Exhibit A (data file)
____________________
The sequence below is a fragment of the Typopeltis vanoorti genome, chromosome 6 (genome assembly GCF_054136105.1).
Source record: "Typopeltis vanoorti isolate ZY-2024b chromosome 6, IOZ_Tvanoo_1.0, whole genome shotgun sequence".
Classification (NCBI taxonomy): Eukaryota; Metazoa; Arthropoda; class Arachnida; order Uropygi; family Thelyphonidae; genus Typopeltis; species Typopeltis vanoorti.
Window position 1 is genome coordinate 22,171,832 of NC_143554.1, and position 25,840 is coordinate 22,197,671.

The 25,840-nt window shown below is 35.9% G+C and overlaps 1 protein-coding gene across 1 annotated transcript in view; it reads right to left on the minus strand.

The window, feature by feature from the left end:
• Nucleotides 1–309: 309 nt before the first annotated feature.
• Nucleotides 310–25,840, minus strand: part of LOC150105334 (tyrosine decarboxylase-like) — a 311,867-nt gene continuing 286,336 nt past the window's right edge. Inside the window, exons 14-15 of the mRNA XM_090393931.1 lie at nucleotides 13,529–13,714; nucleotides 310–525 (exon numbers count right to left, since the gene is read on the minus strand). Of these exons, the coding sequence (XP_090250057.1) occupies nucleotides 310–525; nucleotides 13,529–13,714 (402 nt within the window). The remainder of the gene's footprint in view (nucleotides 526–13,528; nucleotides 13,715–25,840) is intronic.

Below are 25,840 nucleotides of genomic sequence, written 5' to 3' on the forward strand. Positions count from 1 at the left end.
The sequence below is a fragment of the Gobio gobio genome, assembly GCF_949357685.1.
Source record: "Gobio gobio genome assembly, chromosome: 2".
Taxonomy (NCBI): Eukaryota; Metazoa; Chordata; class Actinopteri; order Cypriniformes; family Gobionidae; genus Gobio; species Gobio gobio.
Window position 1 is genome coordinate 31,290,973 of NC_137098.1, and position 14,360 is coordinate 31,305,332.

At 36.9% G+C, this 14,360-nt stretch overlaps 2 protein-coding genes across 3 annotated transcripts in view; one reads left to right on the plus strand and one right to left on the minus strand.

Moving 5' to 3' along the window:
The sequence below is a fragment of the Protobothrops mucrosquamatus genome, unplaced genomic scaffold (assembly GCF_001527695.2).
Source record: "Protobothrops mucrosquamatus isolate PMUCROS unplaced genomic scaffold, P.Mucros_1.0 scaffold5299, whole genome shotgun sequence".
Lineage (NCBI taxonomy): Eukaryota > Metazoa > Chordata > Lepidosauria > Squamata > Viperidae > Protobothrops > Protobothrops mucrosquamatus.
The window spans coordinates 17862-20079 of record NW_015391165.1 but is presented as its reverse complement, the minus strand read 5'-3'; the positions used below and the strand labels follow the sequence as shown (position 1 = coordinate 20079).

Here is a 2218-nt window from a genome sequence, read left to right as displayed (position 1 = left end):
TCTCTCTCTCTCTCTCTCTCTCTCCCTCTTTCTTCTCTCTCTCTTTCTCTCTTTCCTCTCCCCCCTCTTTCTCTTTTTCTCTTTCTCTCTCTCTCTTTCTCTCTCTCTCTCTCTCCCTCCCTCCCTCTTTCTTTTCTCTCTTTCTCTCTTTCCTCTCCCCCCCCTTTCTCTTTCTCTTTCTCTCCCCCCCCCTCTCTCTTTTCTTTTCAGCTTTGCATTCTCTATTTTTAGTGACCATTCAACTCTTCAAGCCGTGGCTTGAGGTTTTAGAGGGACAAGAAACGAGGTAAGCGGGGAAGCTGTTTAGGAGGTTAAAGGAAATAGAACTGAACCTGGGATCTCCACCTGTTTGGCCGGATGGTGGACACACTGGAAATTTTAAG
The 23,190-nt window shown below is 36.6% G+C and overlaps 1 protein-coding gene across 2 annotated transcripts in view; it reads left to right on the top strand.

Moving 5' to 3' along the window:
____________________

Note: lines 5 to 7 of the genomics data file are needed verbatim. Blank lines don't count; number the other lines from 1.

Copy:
The 25,840-nt window shown below is 35.9% G+C and overlaps 1 protein-coding gene across 1 annotated transcript in view; it reads right to left on the minus strand.

The window, feature by feature from the left end:
• Nucleotides 1–309: 309 nt before the first annotated feature.